14. All the seedy and confronting glory of aforementioned Lady M and of Francesca Zambello's excellent production. I'm still kicking myself for not making it to a second performance.
15. Jacqui Dark's rather brave performance as Aksinya in the opera's infamous "barrel scene".
16. The overpowering sound of the AOBO as, under the leadership of Sir Richard Armstrong, it tore into Shostakovich's blazing score. Loudness of the best sort.
17. And, of course, the very successful company début of my compatriot, heldentenor Simon O'Neill as a thoroughly slapworthy (but magnificently sung) Sergei.
18. The opportunity to finally express admiration for Elke Neidhardt. She and I have not had the best history, but I thought her work as revival director of the Moshinsky production of Werther was just superb. Loved the costumes, too.
19. The eternally swoonworthy voice of Aldo Di Toro as the lovelorn Werther.
20. The delightful surprise of Sarah Crane's sparkling Sophie. I adored her (and her character, who should have annoyed me) and I'm rather upset at her absence from the 2010 season. I hope she's back in 2011.
21. In a rather, shall we say, uneven production of Acis and Galatea, Shane Lowrencev's towering, raging and hilariously insatiable Polyphemus. His "O ruddier than the cherry" was my favourite part of the opera.
22. Over the top though it may have been, Patrick Nolan's staging of Damon's "Shepherd, what art thou pursuing?" in said Acis, which piled in almost everything a director could do to outrage the easily outraged.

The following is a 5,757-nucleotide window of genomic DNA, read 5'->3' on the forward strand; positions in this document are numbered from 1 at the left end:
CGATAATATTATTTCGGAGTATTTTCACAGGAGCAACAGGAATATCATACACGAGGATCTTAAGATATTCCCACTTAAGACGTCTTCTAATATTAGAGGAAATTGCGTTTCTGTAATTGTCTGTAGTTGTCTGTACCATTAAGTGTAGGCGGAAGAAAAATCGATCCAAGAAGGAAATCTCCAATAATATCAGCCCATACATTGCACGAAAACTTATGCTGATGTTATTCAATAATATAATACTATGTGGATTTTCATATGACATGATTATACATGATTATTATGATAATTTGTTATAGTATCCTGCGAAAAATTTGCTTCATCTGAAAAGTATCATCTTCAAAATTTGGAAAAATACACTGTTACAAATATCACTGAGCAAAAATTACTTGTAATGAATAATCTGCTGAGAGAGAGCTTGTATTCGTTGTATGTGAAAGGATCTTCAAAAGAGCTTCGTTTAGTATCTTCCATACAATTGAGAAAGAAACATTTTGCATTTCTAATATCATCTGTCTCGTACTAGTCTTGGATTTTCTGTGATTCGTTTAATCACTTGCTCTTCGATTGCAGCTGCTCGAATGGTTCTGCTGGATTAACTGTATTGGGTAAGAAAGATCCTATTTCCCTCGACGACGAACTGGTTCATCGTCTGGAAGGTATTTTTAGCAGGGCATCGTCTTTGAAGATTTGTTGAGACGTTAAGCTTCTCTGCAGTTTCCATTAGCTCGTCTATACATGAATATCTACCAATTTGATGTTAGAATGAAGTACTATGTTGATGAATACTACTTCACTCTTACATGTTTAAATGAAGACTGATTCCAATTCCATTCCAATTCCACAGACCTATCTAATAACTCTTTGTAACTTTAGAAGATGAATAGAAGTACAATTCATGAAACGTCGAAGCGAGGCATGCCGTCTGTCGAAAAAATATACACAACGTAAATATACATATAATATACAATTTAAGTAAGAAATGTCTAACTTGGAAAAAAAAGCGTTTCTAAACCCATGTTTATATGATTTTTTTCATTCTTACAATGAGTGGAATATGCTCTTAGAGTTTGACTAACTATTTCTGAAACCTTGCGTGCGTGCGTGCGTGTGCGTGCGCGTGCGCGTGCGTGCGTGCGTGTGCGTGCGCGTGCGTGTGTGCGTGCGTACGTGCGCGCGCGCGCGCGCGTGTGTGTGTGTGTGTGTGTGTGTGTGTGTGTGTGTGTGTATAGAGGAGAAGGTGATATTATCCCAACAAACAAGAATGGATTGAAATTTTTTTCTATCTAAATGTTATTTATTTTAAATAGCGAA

23. The virtuosic grotesquerie of Kanen Breen's Sorceress in Dido and Aeneas, one of the best (and downright weirdest) performances I've seen from him.
24. Yvonne Kenny's devastating final Dido, which far outdid the other three I saw and included the most moving rendition of "When I am laid in earth" I've ever experienced.
25. Tamara Wilson's sweet and finely wrought Aida, proof that you don't need to blast the roof off to be an idiomatic and effective Verdi soprano.
26. And speaking of idiomatic: Michael Lewis's excellent Amonasro. There's a man with Verdi in his blood.
27. Graeme Murphy's staging of the final act of Aida. I wasn't very taken with the first half of this production, but the clearer the stage became, the better it worked, and the tomb scene was really very striking.
28. David Parkin's return to the opera theatre stage, his first OA performance since he appeared as Sparafucile after winning Operatunity Oz. It's great to see that for once, the winner of a TV talent show has turned out to be absolutely the genuine article.
29. The night when Cheryl Barker altered the staging of Manon Lescaut's "Sola, perduta, abbandonata", and then every subsequent performance she gave of it. Flawed opera, very flawed heroine, but that final scene had a raw truth to it which was heart stopping.
30. The delectable misbehaviour of Cheryl's Manon in her gilded second act: her playful trills, the spitefully held high note, eight gorgeous renditions of "In quelle trine morbide", the fabulous frock, eight different ways of enunciating "E il busto?", the look on her face when caught in the act of fleeing with her lover and the jewels.